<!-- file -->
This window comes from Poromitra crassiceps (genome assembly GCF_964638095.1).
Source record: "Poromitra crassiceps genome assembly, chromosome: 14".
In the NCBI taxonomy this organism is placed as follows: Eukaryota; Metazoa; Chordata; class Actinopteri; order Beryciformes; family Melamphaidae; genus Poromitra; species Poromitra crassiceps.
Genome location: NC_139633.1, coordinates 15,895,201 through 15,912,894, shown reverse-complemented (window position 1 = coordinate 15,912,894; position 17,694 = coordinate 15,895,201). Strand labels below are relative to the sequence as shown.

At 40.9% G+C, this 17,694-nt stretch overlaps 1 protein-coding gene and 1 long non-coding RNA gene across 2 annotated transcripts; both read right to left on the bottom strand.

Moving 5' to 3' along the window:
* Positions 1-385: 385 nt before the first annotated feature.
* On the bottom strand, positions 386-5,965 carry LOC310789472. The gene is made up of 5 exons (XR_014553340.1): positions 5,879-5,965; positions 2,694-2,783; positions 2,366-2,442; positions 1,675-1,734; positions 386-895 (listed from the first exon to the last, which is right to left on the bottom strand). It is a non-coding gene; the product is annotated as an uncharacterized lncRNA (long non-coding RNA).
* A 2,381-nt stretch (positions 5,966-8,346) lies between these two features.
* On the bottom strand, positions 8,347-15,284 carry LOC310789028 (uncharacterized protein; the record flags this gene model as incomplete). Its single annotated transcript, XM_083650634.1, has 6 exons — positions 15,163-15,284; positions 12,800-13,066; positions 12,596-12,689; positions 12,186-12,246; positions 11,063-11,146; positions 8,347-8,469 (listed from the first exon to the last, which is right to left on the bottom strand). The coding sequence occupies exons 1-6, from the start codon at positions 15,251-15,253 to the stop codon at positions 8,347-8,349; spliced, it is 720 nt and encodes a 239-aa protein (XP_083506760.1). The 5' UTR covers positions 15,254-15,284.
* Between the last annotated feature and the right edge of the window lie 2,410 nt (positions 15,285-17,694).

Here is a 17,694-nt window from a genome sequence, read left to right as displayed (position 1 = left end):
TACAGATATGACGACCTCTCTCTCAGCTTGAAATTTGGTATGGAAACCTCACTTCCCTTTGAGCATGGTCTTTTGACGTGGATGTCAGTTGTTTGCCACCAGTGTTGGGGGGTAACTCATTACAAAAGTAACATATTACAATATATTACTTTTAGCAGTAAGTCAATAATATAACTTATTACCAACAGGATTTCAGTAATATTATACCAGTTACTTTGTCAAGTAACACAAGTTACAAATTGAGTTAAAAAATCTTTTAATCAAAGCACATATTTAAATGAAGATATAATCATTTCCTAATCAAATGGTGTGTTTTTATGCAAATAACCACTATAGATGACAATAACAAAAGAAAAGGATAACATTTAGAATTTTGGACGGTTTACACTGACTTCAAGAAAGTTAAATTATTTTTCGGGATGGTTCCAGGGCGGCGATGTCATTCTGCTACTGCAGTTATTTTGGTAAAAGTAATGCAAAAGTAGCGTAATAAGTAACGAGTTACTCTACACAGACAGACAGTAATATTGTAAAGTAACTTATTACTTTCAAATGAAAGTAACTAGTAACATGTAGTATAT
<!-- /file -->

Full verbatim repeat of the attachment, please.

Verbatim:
This window comes from Poromitra crassiceps (genome assembly GCF_964638095.1).
Source record: "Poromitra crassiceps genome assembly, chromosome: 14".
In the NCBI taxonomy this organism is placed as follows: Eukaryota; Metazoa; Chordata; class Actinopteri; order Beryciformes; family Melamphaidae; genus Poromitra; species Poromitra crassiceps.
Genome location: NC_139633.1, coordinates 15,895,201 through 15,912,894, shown reverse-complemented (window position 1 = coordinate 15,912,894; position 17,694 = coordinate 15,895,201). Strand labels below are relative to the sequence as shown.

At 40.9% G+C, this 17,694-nt stretch overlaps 1 protein-coding gene and 1 long non-coding RNA gene across 2 annotated transcripts; both read right to left on the bottom strand.

Moving 5' to 3' along the window:
* Positions 1-385: 385 nt before the first annotated feature.
* On the bottom strand, positions 386-5,965 carry LOC310789472. The gene is made up of 5 exons (XR_014553340.1): positions 5,879-5,965; positions 2,694-2,783; positions 2,366-2,442; positions 1,675-1,734; positions 386-895 (listed from the first exon to the last, which is right to left on the bottom strand). It is a non-coding gene; the product is annotated as an uncharacterized lncRNA (long non-coding RNA).
* A 2,381-nt stretch (positions 5,966-8,346) lies between these two features.
* On the bottom strand, positions 8,347-15,284 carry LOC310789028 (uncharacterized protein; the record flags this gene model as incomplete). Its single annotated transcript, XM_083650634.1, has 6 exons — positions 15,163-15,284; positions 12,800-13,066; positions 12,596-12,689; positions 12,186-12,246; positions 11,063-11,146; positions 8,347-8,469 (listed from the first exon to the last, which is right to left on the bottom strand). The coding sequence occupies exons 1-6, from the start codon at positions 15,251-15,253 to the stop codon at positions 8,347-8,349; spliced, it is 720 nt and encodes a 239-aa protein (XP_083506760.1). The 5' UTR covers positions 15,254-15,284.
* Between the last annotated feature and the right edge of the window lie 2,410 nt (positions 15,285-17,694).

Here is a 17,694-nt window from a genome sequence, read left to right as displayed (position 1 = left end):
TACAGATATGACGACCTCTCTCTCAGCTTGAAATTTGGTATGGAAACCTCACTTCCCTTTGAGCATGGTCTTTTGACGTGGATGTCAGTTGTTTGCCACCAGTGTTGGGGGGTAACTCATTACAAAAGTAACATATTACAATATATTACTTTTAGCAGTAAGTCAATAATATAACTTATTACCAACAGGATTTCAGTAATATTATACCAGTTACTTTGTCAAGTAACACAAGTTACAAATTGAGTTAAAAAATCTTTTAATCAAAGCACATATTTAAATGAAGATATAATCATTTCCTAATCAAATGGTGTGTTTTTATGCAAATAACCACTATAGATGACAATAACAAAAGAAAAGGATAACATTTAGAATTTTGGACGGTTTACACTGACTTCAAGAAAGTTAAATTATTTTTCGGGATGGTTCCAGGGCGGCGATGTCATTCTGCTACTGCAGTTATTTTGGTAAAAGTAATGCAAAAGTAGCGTAATAAGTAACGAGTTACTCTACACAGACAGACAGTAATATTGTAAAGTAACTTATTACTTTCAAATGAAAGTAACTAGTAACATGTAGTATAT